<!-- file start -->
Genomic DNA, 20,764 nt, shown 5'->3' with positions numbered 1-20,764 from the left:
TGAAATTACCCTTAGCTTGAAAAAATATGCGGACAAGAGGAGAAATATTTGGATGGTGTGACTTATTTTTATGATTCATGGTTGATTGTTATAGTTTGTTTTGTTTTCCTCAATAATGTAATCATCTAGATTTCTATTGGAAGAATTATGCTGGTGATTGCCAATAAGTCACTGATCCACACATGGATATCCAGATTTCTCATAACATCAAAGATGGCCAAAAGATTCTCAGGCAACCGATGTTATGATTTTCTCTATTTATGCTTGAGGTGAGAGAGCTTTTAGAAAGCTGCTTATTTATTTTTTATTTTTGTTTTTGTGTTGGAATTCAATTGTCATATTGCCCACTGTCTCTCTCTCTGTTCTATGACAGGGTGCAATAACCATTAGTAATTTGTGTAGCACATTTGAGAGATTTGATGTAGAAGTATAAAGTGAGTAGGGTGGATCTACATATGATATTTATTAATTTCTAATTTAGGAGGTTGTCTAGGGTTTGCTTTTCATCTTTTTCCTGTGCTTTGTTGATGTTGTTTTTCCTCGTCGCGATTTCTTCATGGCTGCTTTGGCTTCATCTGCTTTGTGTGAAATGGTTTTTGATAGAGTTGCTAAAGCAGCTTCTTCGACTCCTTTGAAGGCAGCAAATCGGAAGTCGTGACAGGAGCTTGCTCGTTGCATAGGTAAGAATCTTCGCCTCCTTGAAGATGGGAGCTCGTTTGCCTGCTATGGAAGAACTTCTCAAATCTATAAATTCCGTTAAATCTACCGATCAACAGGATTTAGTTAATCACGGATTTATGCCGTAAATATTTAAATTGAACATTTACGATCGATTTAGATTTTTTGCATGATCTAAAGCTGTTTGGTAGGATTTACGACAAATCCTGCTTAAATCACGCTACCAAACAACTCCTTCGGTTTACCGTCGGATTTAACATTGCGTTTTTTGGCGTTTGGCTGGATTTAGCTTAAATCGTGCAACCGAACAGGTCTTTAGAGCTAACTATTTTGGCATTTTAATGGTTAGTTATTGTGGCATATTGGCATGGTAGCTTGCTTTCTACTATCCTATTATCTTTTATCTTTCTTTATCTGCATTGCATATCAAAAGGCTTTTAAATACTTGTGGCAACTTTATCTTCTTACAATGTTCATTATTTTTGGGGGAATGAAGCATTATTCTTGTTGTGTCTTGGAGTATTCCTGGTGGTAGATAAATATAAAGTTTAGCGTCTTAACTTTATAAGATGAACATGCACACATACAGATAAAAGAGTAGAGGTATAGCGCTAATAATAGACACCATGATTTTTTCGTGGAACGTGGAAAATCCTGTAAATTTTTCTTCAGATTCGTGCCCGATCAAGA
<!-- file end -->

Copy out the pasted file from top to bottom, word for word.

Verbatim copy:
Genomic DNA, 20,764 nt, shown 5'->3' with positions numbered 1-20,764 from the left:
TGAAATTACCCTTAGCTTGAAAAAATATGCGGACAAGAGGAGAAATATTTGGATGGTGTGACTTATTTTTATGATTCATGGTTGATTGTTATAGTTTGTTTTGTTTTCCTCAATAATGTAATCATCTAGATTTCTATTGGAAGAATTATGCTGGTGATTGCCAATAAGTCACTGATCCACACATGGATATCCAGATTTCTCATAACATCAAAGATGGCCAAAAGATTCTCAGGCAACCGATGTTATGATTTTCTCTATTTATGCTTGAGGTGAGAGAGCTTTTAGAAAGCTGCTTATTTATTTTTTATTTTTGTTTTTGTGTTGGAATTCAATTGTCATATTGCCCACTGTCTCTCTCTCTGTTCTATGACAGGGTGCAATAACCATTAGTAATTTGTGTAGCACATTTGAGAGATTTGATGTAGAAGTATAAAGTGAGTAGGGTGGATCTACATATGATATTTATTAATTTCTAATTTAGGAGGTTGTCTAGGGTTTGCTTTTCATCTTTTTCCTGTGCTTTGTTGATGTTGTTTTTCCTCGTCGCGATTTCTTCATGGCTGCTTTGGCTTCATCTGCTTTGTGTGAAATGGTTTTTGATAGAGTTGCTAAAGCAGCTTCTTCGACTCCTTTGAAGGCAGCAAATCGGAAGTCGTGACAGGAGCTTGCTCGTTGCATAGGTAAGAATCTTCGCCTCCTTGAAGATGGGAGCTCGTTTGCCTGCTATGGAAGAACTTCTCAAATCTATAAATTCCGTTAAATCTACCGATCAACAGGATTTAGTTAATCACGGATTTATGCCGTAAATATTTAAATTGAACATTTACGATCGATTTAGATTTTTTGCATGATCTAAAGCTGTTTGGTAGGATTTACGACAAATCCTGCTTAAATCACGCTACCAAACAACTCCTTCGGTTTACCGTCGGATTTAACATTGCGTTTTTTGGCGTTTGGCTGGATTTAGCTTAAATCGTGCAACCGAACAGGTCTTTAGAGCTAACTATTTTGGCATTTTAATGGTTAGTTATTGTGGCATATTGGCATGGTAGCTTGCTTTCTACTATCCTATTATCTTTTATCTTTCTTTATCTGCATTGCATATCAAAAGGCTTTTAAATACTTGTGGCAACTTTATCTTCTTACAATGTTCATTATTTTTGGGGGAATGAAGCATTATTCTTGTTGTGTCTTGGAGTATTCCTGGTGGTAGATAAATATAAAGTTTAGCGTCTTAACTTTATAAGATGAACATGCACACATACAGATAAAAGAGTAGAGGTATAGCGCTAATAATAGACACCATGATTTTTTCGTGGAACGTGGAAAATCCTGTAAATTTTTCTTCAGATTCGTGCCCGATCAAGA